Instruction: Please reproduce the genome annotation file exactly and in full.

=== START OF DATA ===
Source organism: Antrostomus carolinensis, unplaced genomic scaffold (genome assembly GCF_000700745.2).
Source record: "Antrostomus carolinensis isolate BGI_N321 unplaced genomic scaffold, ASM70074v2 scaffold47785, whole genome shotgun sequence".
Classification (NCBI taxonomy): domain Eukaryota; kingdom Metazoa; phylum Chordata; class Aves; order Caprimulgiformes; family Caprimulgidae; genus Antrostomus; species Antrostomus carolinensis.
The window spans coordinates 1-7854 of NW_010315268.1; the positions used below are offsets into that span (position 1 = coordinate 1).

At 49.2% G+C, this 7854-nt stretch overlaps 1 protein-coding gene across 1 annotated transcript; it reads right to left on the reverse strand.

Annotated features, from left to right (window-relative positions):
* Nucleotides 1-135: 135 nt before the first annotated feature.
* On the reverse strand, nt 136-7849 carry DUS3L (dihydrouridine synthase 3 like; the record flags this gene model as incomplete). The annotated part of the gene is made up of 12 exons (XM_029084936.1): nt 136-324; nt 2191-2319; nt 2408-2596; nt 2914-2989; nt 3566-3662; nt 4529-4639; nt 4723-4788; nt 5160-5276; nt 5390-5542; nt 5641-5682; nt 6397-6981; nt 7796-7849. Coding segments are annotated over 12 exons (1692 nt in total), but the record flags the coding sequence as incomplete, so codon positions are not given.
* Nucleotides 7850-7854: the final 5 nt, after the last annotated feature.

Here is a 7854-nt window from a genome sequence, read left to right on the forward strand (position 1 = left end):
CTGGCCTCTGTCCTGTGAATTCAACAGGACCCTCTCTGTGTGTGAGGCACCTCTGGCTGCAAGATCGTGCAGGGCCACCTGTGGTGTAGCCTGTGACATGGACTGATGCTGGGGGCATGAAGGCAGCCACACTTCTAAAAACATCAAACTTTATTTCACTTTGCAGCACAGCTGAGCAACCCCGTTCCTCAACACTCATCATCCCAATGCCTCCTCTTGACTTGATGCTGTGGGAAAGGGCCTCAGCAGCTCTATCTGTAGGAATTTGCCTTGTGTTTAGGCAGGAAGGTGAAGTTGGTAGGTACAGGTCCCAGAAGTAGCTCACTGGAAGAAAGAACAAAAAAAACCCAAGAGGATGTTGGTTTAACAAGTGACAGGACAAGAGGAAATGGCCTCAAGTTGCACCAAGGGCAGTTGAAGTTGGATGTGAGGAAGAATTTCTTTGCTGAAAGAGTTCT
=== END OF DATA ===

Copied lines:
Source organism: Antrostomus carolinensis, unplaced genomic scaffold (genome assembly GCF_000700745.2).
Source record: "Antrostomus carolinensis isolate BGI_N321 unplaced genomic scaffold, ASM70074v2 scaffold47785, whole genome shotgun sequence".
Classification (NCBI taxonomy): domain Eukaryota; kingdom Metazoa; phylum Chordata; class Aves; order Caprimulgiformes; family Caprimulgidae; genus Antrostomus; species Antrostomus carolinensis.
The window spans coordinates 1-7854 of NW_010315268.1; the positions used below are offsets into that span (position 1 = coordinate 1).

At 49.2% G+C, this 7854-nt stretch overlaps 1 protein-coding gene across 1 annotated transcript; it reads right to left on the reverse strand.

Annotated features, from left to right (window-relative positions):
* Nucleotides 1-135: 135 nt before the first annotated feature.
* On the reverse strand, nt 136-7849 carry DUS3L (dihydrouridine synthase 3 like; the record flags this gene model as incomplete). The annotated part of the gene is made up of 12 exons (XM_029084936.1): nt 136-324; nt 2191-2319; nt 2408-2596; nt 2914-2989; nt 3566-3662; nt 4529-4639; nt 4723-4788; nt 5160-5276; nt 5390-5542; nt 5641-5682; nt 6397-6981; nt 7796-7849. Coding segments are annotated over 12 exons (1692 nt in total), but the record flags the coding sequence as incomplete, so codon positions are not given.
* Nucleotides 7850-7854: the final 5 nt, after the last annotated feature.

Here is a 7854-nt window from a genome sequence, read left to right on the forward strand (position 1 = left end):
CTGGCCTCTGTCCTGTGAATTCAACAGGACCCTCTCTGTGTGTGAGGCACCTCTGGCTGCAAGATCGTGCAGGGCCACCTGTGGTGTAGCCTGTGACATGGACTGATGCTGGGGGCATGAAGGCAGCCACACTTCTAAAAACATCAAACTTTATTTCACTTTGCAGCACAGCTGAGCAACCCCGTTCCTCAACACTCATCATCCCAATGCCTCCTCTTGACTTGATGCTGTGGGAAAGGGCCTCAGCAGCTCTATCTGTAGGAATTTGCCTTGTGTTTAGGCAGGAAGGTGAAGTTGGTAGGTACAGGTCCCAGAAGTAGCTCACTGGAAGAAAGAACAAAAAAAACCCAAGAGGATGTTGGTTTAACAAGTGACAGGACAAGAGGAAATGGCCTCAAGTTGCACCAAGGGCAGTTGAAGTTGGATGTGAGGAAGAATTTCTTTGCTGAAAGAGTTCT